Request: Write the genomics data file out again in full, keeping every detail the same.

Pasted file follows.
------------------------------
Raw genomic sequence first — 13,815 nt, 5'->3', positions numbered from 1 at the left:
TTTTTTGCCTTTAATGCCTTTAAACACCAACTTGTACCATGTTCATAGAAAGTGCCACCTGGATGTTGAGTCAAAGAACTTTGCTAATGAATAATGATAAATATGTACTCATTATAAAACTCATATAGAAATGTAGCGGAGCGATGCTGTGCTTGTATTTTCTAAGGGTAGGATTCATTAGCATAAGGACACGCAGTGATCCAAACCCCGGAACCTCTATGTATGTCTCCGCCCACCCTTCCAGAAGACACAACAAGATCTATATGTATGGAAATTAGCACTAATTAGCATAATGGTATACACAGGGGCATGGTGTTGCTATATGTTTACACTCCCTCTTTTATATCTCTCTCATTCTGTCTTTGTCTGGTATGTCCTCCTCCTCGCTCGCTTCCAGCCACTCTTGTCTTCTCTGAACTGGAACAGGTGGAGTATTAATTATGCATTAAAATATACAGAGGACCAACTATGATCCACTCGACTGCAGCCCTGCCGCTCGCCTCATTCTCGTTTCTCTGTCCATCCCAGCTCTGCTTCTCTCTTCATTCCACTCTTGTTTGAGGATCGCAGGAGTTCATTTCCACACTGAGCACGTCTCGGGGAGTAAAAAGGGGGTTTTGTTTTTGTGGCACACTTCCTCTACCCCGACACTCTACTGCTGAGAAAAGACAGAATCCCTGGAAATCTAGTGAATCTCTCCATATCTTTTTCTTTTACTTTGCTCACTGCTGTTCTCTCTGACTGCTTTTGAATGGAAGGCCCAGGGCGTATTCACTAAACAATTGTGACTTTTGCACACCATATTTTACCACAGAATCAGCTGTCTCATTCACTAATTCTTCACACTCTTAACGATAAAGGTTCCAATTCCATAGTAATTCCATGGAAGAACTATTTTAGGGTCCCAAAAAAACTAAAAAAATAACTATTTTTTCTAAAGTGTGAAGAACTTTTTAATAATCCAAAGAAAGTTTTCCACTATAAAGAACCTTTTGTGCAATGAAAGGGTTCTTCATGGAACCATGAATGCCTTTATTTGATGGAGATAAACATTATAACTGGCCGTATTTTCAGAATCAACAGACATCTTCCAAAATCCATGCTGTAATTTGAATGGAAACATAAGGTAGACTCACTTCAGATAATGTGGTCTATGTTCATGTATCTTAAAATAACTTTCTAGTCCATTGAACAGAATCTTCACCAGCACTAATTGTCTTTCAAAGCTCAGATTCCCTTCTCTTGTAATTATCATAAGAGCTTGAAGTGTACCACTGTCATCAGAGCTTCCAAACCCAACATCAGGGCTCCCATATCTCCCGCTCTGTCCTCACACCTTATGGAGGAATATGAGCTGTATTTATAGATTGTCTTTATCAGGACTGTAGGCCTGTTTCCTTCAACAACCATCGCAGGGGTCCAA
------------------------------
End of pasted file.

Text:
Raw genomic sequence first — 13,815 nt, 5'->3', positions numbered from 1 at the left:
TTTTTTGCCTTTAATGCCTTTAAACACCAACTTGTACCATGTTCATAGAAAGTGCCACCTGGATGTTGAGTCAAAGAACTTTGCTAATGAATAATGATAAATATGTACTCATTATAAAACTCATATAGAAATGTAGCGGAGCGATGCTGTGCTTGTATTTTCTAAGGGTAGGATTCATTAGCATAAGGACACGCAGTGATCCAAACCCCGGAACCTCTATGTATGTCTCCGCCCACCCTTCCAGAAGACACAACAAGATCTATATGTATGGAAATTAGCACTAATTAGCATAATGGTATACACAGGGGCATGGTGTTGCTATATGTTTACACTCCCTCTTTTATATCTCTCTCATTCTGTCTTTGTCTGGTATGTCCTCCTCCTCGCTCGCTTCCAGCCACTCTTGTCTTCTCTGAACTGGAACAGGTGGAGTATTAATTATGCATTAAAATATACAGAGGACCAACTATGATCCACTCGACTGCAGCCCTGCCGCTCGCCTCATTCTCGTTTCTCTGTCCATCCCAGCTCTGCTTCTCTCTTCATTCCACTCTTGTTTGAGGATCGCAGGAGTTCATTTCCACACTGAGCACGTCTCGGGGAGTAAAAAGGGGGTTTTGTTTTTGTGGCACACTTCCTCTACCCCGACACTCTACTGCTGAGAAAAGACAGAATCCCTGGAAATCTAGTGAATCTCTCCATATCTTTTTCTTTTACTTTGCTCACTGCTGTTCTCTCTGACTGCTTTTGAATGGAAGGCCCAGGGCGTATTCACTAAACAATTGTGACTTTTGCACACCATATTTTACCACAGAATCAGCTGTCTCATTCACTAATTCTTCACACTCTTAACGATAAAGGTTCCAATTCCATAGTAATTCCATGGAAGAACTATTTTAGGGTCCCAAAAAAACTAAAAAAATAACTATTTTTTCTAAAGTGTGAAGAACTTTTTAATAATCCAAAGAAAGTTTTCCACTATAAAGAACCTTTTGTGCAATGAAAGGGTTCTTCATGGAACCATGAATGCCTTTATTTGATGGAGATAAACATTATAACTGGCCGTATTTTCAGAATCAACAGACATCTTCCAAAATCCATGCTGTAATTTGAATGGAAACATAAGGTAGACTCACTTCAGATAATGTGGTCTATGTTCATGTATCTTAAAATAACTTTCTAGTCCATTGAACAGAATCTTCACCAGCACTAATTGTCTTTCAAAGCTCAGATTCCCTTCTCTTGTAATTATCATAAGAGCTTGAAGTGTACCACTGTCATCAGAGCTTCCAAACCCAACATCAGGGCTCCCATATCTCCCGCTCTGTCCTCACACCTTATGGAGGAATATGAGCTGTATTTATAGATTGTCTTTATCAGGACTGTAGGCCTGTTTCCTTCAACAACCATCGCAGGGGTCCAA